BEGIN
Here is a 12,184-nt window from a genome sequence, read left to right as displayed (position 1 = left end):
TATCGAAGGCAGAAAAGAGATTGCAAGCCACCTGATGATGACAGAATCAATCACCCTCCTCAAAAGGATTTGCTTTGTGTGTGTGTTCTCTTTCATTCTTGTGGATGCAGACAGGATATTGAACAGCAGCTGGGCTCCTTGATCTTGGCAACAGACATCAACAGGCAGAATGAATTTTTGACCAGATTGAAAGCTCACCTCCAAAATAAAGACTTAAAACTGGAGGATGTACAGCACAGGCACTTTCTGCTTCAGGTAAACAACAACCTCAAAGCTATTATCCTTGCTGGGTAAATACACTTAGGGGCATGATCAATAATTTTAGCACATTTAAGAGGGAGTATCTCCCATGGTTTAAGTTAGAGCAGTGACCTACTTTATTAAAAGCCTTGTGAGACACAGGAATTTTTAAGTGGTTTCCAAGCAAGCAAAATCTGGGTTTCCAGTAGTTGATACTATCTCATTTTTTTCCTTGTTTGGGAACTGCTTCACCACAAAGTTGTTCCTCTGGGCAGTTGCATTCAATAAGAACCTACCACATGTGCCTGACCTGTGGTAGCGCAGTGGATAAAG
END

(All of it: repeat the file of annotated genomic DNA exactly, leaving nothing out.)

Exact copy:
Here is a 12,184-nt window from a genome sequence, read left to right as displayed (position 1 = left end):
TATCGAAGGCAGAAAAGAGATTGCAAGCCACCTGATGATGACAGAATCAATCACCCTCCTCAAAAGGATTTGCTTTGTGTGTGTGTTCTCTTTCATTCTTGTGGATGCAGACAGGATATTGAACAGCAGCTGGGCTCCTTGATCTTGGCAACAGACATCAACAGGCAGAATGAATTTTTGACCAGATTGAAAGCTCACCTCCAAAATAAAGACTTAAAACTGGAGGATGTACAGCACAGGCACTTTCTGCTTCAGGTAAACAACAACCTCAAAGCTATTATCCTTGCTGGGTAAATACACTTAGGGGCATGATCAATAATTTTAGCACATTTAAGAGGGAGTATCTCCCATGGTTTAAGTTAGAGCAGTGACCTACTTTATTAAAAGCCTTGTGAGACACAGGAATTTTTAAGTGGTTTCCAAGCAAGCAAAATCTGGGTTTCCAGTAGTTGATACTATCTCATTTTTTTCCTTGTTTGGGAACTGCTTCACCACAAAGTTGTTCCTCTGGGCAGTTGCATTCAATAAGAACCTACCACATGTGCCTGACCTGTGGTAGCGCAGTGGATAAAG